The strong concentration of the health insurance market continues | BenefitsPRO

Consolidation of the insurance market is the subject of a detailed new report by the American Medical Association (AMA), which finds that limited competition among insurers could harm consumers and providers.

The AMA report identified the insurance companies with the largest market shares among commercial health insurance, Medicare Advantage plans, and public health exchanges that are part of the Affordable Care Act (ACA).

High market concentration reduces competition among health insurance companies, which can harm patients by raising premiums above competitive levels, said AMA President Jesse M. Ehrenfeld, MD, MPH. The share of highly concentrated markets may be much higher than in the current situation. federal guidelines. The AMA supports draft federal guidelines that would lower the regulatory threshold to deem markets highly concentrated. To reverse the trend toward health insurance consolidation, the AMA strongly supports it [federal] a proposal for the right prescription for investigating and possibly limiting harmful insurance mergers.

Top insurers by market size and type.

Nationally, the AMA’s findings said the top 10 commercial health insurers by market share were: 1. UnitedHealth Group (14%), 2. Elevance Health (12%), 3. CVS (Aetna) (11%), 4 . Cigna (10%), 5. Kaiser Permanente (7%), 6. Health Care Service Corp. (6%), 7. Blue Cross Blue Shield of Michigan (2%), 8. Blue Cross Blue Shield of Florida ( 2 %), 9. Blue Shield of California (2%) and 10. Highmark (2%).

It also noted that UnitedHealth Group was the largest commercial health insurer by market share in the Medicare Advantage market nationally, with 42 percent of the MSA, followed by Humana with 22 percent of the MSA and CVS (Aetna), which has the market. In 7% of the MSA.

In the ACA market, 90% of MSA-level markets were highly concentrated in 2022, up from 95% in 2014. In 67% of the MSAs, one health insurance company had a market share of at least 50%.

Areas with large populations have a high degree of concentration

The report took a close look at 381 metropolitan statistical areas (MSAs) across the country. It found that 73 percent of MSA’s commercial markets were highly concentrated by national standards. In 48% of the markets, one insurer had a share of at least 50%.

The figures also showed that market concentration is not a new phenomenon. Between 2014 and 2022, the share of highly concentrated commercial markets rose from 71 percent to 73 percent nationwide. While a two-point increase in eight years is not dramatic, the larger point of the analysis is that the market concentration is high and appears firmly entrenched, and the numbers will continue to rise.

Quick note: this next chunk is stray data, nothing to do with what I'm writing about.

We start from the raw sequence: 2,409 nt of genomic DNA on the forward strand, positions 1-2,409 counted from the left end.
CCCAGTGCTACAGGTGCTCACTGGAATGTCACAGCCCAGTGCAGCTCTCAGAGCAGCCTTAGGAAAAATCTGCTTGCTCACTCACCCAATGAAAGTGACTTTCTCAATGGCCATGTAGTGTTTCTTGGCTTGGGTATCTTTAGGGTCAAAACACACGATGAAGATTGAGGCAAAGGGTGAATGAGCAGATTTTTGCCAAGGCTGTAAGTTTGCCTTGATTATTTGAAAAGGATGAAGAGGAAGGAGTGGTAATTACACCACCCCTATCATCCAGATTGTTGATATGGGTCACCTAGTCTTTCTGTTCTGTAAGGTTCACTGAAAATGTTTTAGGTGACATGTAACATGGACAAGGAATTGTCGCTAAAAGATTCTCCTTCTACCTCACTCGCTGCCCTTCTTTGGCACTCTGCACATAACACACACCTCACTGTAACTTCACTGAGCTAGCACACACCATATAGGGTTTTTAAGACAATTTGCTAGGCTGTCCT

According to the analysis, persistently high market concentration may be related to the consolidation of insurance companies through mergers and acquisitions. Health insurance mergers and acquisitions raise serious antitrust concerns, the report adds. Conceptually, mergers and acquisitions can have beneficial and/or harmful effects on consumers. However, only the latter has been observed. Consolidation appears to have led health insurers to control and exercise monopoly power, the ability to raise and maintain premiums above competitive levels, rather than passing on all the gains to consumers.

Not a new problem

Market concentration is an ongoing issue across the healthcare industry, with analysts often warning of concentration and a lack of competition among providers such as health systems and hospital groups.

But regardless of which major stakeholder group is involved, there are still questions about how big companies control the market for consumers. The federal government is also taking a closer look at the issue; In recent months, the Biden administration has identified market consolidation as one of the areas it will come under increased regulatory scrutiny.

Anticompetitive procurement and practices can stifle fair competition, leading to higher health care costs, poorer working conditions and less innovation in the health care and pharmaceutical industries, a press release from the Biden administration said in December. The Federal Trade Commission, the Department of Justice, and the Department of Health and Human Services each seek to promote competition through regulatory and legislative actions to lower health care costs for families and taxpayers and improve the quality and access to health care for patients.

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The insurance companies are responsible

Americas Health Insurance Plans (AHIP), an industry group, disputed the report, saying competition between insurers has led to lower premiums in some markets. In a comment to MedCity News, AHIP’s director of communications said the industry is working to lower prices.

Health insurance providers are advocates for Americans fighting for lower prices and more choice for them, said Kristine Grow, director of communications for Americas Health Insurance Plans, in an email. We negotiate lower prices with doctors, hospitals and pharmaceutical companies, and consumers benefit from lower premiums as a result.

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